Shore excursions are a big part of a cruise, and we took full advantage of our time off the boat.  Our first stop was Key West where we opted out of a paid excursion and chose to tour the town on our own.  The weather was in the 80s but otherwise perfect.  We had no idea where we were going when we left the ship, but after following the wives through countless tee-shirt, trinkets, and beach bag shops, we found a guitar store where my good friend and I were allowed by our wives to browse for a solid five minutes.  From there we toured Earnest Hemingway’s house, and ended the afternoon with key-lime pie at a little joint off the beaten path.  After the pie, we continued our leisurely stroll through the streets of Key West.  We were in no hurry until we realized we were in danger of missing our ship’s departure time.  We made it, but we were close to becoming Key West residents.  The ship was scheduled to depart at 4:30 p.m.; we made it back to the ship at 4:20 p.m.  In our minds, the only thing that mattered was we made it, but from the rolling eyes of the ship crew members who hurriedly ushered us aboard, I am not so sure, they felt the same way.

The second stop was at Freeport in the Bahamas where we were introduced to driving on the wrong side of the road by a very lively 75-year-old bus driver.  Freeport was one of the saddest places I have ever visited.  As we rode to Paradise Cove, our destination for the day, I was struck by the poverty of the area.  Most of the homes were run down if not completely crumbling.  Weathered blue tarps ripped into threads by the wind and rain covered many homes, a reminder of the destruction tropical storms and hurricanes brought to the little island of 40,000 people.  However, listening to the bus driver, you would have thought he lived in paradise.  He did not shy from talking about the poor conditions, yet he spoke with pride and hope for his island home.  At one point, he pointed out his home as we drove by, which was humble, but a castle compared to his neighbors.    He dropped us off at the cove where we spent the day relaxing on a small beach and snorkeling in crystal clear blue-green water.  What struck me most about Freeport was how appreciative the bus driver and the adults and teens who operated the Blue Lagoon facilities were that we had chosen to spend our time and money with them.  Not once, did I see a frown in Freeport.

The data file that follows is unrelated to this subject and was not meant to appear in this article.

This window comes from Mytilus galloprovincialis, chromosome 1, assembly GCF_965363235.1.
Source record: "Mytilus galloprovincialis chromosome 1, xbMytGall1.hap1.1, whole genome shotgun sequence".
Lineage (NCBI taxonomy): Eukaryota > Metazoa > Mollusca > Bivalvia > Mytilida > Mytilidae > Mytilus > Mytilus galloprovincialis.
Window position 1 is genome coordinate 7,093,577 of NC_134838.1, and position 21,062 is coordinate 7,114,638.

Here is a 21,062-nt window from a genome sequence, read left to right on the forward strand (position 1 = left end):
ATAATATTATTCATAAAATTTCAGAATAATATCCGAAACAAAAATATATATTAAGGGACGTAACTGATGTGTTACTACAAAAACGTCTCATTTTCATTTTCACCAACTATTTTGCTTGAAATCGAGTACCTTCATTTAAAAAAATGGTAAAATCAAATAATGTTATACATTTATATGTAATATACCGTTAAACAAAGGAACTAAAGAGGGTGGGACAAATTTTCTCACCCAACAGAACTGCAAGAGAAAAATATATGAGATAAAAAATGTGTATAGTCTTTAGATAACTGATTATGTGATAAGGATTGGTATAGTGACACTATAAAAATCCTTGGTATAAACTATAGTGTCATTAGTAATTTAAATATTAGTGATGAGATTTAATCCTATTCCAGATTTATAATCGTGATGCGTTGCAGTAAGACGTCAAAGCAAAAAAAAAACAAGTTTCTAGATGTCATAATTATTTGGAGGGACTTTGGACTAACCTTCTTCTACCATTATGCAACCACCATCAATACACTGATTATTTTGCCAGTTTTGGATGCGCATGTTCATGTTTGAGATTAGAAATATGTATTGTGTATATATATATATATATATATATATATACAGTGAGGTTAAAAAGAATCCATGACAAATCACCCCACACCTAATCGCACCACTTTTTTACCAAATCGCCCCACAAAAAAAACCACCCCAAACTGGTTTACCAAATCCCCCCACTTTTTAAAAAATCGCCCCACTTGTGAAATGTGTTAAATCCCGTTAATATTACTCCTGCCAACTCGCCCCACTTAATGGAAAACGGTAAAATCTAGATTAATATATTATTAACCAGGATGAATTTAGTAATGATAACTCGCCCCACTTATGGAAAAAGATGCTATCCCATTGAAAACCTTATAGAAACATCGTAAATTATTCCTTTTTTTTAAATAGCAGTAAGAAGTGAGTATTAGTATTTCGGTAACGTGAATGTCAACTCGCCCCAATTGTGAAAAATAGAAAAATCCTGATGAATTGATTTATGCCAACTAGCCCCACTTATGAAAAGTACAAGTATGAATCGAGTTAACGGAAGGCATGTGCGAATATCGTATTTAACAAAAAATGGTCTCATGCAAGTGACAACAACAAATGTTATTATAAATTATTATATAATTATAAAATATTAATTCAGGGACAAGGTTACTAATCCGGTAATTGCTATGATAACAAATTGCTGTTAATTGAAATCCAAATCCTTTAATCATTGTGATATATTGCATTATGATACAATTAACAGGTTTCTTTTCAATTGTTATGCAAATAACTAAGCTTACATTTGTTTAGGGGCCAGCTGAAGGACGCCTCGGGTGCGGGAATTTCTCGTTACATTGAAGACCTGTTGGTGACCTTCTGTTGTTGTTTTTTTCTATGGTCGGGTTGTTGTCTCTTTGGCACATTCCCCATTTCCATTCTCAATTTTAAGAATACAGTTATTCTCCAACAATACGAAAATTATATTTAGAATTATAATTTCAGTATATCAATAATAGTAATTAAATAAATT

The third stop was Nassau where we took a ferry to Blue Lagoon Island.  Like Paradise Cove in Freeport, the water was crystal clear and changed from blues to greens throughout the day depending on the light reflecting on the water.  We relaxed on the beach and tubed in the shallow water and enjoyed a buffet lunch as part of the excursion package.  A major attraction of the lagoon was swimming with the dolphins (an extra charge, which we did not choose to pay).  With the assistance of guides, paying customers were treated to an afternoon of swimming and playing with the beautiful and amazingly intelligent animals.  If I go back, I will spend the extra money to swim with those beautiful creatures.  The people I watched in the water with them were having too much fun for me not to give it a try.  Swimming with the dolphins in the Blue Lagoon is now on my bucket list.

As much fun as we had on the ship and the shore excursions, I must admit, the ship itself reminded me of a prison.  A very relaxing and beautiful prison but confining nevertheless.  For me, it will never replace a cross country camping trip in my travel trailer.  I enjoy open spaces, and there is little of that on a cruise ship.  However, I enjoyed the food, the live entertainment, the shore excursions, the company of good friends, and the soft serve ice cream enough to go again at the first opportunity.  However, the biggest reason I will continue to take cruises is my wife.  Not once during the trip did I have to push her in a wheelchair!  By itself, that made for a very enjoyable trip and gives me the motivation to return to the high seas as soon as possible to continue my adventures on a floating luxury shopping mall.

JL

©Jack Linton, May 4, 2018